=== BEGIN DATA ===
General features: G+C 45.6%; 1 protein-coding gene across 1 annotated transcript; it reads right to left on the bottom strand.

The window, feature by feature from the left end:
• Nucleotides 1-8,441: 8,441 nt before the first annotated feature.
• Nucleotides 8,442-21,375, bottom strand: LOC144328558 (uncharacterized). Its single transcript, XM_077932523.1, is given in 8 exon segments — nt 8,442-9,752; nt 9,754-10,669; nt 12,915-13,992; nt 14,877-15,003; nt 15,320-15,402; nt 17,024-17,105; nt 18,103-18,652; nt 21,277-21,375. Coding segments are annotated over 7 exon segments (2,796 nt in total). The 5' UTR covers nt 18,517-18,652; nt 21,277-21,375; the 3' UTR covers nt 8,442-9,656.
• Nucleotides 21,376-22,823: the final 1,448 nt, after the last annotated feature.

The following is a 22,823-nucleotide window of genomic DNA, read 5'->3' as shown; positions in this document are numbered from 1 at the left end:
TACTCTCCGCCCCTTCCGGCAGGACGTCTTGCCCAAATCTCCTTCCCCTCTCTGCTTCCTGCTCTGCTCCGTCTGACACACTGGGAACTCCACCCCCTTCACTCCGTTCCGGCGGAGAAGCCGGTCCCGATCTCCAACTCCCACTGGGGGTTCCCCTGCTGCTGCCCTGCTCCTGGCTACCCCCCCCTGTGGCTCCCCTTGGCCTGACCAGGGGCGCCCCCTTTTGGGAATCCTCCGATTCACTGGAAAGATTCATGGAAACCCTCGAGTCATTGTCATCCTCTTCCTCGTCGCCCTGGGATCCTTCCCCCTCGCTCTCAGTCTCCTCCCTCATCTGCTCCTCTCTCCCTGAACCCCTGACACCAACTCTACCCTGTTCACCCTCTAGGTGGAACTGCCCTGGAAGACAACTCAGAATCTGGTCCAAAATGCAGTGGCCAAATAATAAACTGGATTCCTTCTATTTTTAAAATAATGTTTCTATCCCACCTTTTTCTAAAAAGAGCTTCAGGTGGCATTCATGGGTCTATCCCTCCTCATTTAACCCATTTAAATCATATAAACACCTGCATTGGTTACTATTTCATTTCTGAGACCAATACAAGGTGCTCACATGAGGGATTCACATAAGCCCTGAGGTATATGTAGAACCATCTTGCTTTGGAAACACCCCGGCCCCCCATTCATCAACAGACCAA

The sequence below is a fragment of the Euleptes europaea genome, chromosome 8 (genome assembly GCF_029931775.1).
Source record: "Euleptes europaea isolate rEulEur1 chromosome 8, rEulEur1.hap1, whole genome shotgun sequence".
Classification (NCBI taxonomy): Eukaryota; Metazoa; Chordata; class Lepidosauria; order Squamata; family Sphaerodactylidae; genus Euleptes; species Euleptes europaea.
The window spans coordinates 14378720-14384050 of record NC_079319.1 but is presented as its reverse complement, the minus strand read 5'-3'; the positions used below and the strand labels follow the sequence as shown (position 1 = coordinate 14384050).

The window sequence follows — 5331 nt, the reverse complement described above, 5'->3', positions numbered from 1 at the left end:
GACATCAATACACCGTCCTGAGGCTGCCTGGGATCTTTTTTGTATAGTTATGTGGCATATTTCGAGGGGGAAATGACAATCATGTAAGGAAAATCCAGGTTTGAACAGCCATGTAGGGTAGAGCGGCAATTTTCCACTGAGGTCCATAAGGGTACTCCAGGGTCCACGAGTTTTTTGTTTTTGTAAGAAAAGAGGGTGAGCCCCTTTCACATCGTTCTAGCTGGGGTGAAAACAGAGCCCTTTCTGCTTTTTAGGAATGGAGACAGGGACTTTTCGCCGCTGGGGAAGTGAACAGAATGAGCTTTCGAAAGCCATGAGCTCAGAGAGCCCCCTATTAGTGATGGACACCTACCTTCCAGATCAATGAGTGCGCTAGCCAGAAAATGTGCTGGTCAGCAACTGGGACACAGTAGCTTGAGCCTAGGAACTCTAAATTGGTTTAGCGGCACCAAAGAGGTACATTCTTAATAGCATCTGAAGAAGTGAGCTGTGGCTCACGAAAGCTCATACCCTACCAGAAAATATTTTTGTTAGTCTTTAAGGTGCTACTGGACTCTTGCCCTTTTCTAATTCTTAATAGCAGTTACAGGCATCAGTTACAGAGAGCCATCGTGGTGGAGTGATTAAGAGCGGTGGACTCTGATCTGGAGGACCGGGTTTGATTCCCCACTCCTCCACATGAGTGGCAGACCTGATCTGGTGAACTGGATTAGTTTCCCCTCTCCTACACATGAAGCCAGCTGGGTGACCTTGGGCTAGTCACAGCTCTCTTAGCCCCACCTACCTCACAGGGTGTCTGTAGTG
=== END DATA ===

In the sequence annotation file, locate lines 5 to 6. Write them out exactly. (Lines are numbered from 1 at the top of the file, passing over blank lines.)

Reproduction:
• Nucleotides 21,376-22,823: the final 1,448 nt, after the last annotated feature.

The following is a 22,823-nucleotide window of genomic DNA, read 5'->3' as shown; positions in this document are numbered from 1 at the left end: